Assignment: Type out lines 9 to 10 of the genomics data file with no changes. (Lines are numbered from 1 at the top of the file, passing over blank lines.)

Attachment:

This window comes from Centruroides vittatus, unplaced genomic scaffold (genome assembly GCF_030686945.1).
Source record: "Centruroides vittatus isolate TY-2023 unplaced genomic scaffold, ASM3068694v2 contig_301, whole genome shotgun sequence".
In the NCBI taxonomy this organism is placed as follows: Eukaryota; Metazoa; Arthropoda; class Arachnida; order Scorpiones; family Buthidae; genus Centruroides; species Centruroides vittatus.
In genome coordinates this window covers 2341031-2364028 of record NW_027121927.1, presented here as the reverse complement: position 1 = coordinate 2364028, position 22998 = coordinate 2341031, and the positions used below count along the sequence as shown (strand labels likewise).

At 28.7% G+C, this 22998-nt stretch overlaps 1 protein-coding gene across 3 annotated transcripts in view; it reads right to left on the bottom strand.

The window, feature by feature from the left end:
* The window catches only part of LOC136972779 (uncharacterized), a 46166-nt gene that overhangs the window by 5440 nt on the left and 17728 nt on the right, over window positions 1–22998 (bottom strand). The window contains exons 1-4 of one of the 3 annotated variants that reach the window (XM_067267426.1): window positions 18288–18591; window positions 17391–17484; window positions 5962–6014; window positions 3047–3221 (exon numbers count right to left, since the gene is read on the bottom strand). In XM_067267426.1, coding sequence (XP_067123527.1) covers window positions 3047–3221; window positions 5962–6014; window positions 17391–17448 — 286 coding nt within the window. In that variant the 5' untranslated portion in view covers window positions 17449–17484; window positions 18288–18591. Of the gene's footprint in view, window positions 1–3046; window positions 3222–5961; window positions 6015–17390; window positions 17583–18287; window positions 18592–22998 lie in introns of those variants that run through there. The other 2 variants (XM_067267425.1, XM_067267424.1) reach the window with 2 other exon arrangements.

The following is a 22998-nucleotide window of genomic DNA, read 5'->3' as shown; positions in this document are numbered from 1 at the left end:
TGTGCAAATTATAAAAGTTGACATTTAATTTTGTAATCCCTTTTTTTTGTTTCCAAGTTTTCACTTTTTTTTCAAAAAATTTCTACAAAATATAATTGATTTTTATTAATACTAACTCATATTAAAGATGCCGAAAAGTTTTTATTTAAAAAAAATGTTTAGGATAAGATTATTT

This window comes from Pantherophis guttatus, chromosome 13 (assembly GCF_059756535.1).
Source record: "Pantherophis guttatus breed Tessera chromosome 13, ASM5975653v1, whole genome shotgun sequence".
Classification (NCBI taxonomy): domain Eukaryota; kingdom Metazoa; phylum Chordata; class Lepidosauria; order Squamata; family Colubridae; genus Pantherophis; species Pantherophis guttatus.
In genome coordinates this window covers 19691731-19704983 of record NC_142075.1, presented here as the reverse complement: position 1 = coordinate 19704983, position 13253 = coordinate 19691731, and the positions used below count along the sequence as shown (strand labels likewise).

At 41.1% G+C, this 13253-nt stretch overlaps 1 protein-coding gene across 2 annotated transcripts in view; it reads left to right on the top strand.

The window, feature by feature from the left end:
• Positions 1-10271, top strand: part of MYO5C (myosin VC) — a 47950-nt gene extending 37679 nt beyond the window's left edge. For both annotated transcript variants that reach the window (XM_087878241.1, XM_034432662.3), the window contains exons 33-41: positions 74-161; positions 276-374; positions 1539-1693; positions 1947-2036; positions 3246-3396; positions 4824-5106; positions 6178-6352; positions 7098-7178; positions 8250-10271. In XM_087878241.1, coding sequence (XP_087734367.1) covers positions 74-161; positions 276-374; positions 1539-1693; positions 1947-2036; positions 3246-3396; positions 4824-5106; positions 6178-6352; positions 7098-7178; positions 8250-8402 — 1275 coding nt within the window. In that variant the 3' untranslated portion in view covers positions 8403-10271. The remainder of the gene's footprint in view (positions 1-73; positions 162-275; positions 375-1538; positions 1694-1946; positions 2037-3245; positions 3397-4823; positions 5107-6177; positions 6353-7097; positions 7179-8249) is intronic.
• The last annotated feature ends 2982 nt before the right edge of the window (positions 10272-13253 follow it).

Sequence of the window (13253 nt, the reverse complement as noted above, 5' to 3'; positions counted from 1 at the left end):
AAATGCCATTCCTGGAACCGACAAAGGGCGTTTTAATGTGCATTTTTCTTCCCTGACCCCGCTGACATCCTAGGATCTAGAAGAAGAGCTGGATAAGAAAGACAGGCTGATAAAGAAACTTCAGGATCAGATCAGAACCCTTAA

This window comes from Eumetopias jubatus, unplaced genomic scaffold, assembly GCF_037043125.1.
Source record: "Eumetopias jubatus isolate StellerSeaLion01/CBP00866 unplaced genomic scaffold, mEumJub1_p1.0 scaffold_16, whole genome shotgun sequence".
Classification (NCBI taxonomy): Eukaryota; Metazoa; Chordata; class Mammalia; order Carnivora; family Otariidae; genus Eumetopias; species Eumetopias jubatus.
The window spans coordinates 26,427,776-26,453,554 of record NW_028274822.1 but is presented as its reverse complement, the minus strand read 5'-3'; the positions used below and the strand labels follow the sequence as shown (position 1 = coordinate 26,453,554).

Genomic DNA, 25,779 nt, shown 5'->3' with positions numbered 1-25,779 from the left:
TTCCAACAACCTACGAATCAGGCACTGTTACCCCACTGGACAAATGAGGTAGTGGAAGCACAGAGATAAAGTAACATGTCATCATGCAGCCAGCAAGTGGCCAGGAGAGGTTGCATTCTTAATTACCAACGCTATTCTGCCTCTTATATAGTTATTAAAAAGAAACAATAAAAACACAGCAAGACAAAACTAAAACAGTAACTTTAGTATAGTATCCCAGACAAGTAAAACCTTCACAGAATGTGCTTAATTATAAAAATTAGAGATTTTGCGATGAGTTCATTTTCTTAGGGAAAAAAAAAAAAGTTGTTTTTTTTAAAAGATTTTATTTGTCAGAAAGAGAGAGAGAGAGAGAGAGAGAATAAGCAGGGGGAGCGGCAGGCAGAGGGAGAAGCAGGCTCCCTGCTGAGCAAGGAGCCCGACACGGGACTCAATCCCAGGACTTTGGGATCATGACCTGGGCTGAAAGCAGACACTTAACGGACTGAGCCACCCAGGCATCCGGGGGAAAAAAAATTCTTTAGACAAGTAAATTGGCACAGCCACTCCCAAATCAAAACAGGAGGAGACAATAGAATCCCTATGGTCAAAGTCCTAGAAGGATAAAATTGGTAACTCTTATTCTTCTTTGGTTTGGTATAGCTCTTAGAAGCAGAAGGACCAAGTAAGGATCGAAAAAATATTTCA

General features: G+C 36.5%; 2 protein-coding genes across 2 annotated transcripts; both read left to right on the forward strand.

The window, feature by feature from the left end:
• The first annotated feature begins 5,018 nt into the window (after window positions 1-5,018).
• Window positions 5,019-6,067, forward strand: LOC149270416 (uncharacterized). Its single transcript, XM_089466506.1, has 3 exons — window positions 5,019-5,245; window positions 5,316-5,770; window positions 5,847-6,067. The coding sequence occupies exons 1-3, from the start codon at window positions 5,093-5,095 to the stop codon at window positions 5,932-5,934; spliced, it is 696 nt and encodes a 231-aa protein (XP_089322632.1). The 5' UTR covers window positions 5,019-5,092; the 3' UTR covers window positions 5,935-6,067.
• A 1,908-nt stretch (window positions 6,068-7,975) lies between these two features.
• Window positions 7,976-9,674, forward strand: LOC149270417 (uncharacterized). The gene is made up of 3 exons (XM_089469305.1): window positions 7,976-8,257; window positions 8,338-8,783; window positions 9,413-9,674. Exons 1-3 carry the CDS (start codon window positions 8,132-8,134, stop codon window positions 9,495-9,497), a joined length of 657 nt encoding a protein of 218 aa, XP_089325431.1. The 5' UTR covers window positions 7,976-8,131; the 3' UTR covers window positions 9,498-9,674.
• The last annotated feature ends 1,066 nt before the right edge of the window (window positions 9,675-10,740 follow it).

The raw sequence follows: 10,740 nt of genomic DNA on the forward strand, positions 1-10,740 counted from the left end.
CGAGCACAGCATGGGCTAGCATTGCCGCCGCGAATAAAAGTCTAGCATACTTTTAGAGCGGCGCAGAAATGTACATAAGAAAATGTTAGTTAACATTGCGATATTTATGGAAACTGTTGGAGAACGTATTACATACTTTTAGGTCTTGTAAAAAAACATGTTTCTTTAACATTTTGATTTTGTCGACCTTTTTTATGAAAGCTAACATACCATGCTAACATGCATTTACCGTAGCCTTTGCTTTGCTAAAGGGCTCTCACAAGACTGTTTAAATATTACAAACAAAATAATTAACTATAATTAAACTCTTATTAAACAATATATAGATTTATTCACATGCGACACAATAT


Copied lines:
TGTGCAAATTATAAAAGTTGACATTTAATTTTGTAATCCCTTTTTTTTGTTTCCAAGTTTTCACTTTTTTTTCAAAAAATTTCTACAAAATATAATTGATTTTTATTAATACTAACTCATATTAAAGATGCCGAAAAGTTTTTATTTAAAAAAAATGTTTAGGATAAGATTATTT

This window comes from Pantherophis guttatus, chromosome 13 (assembly GCF_059756535.1).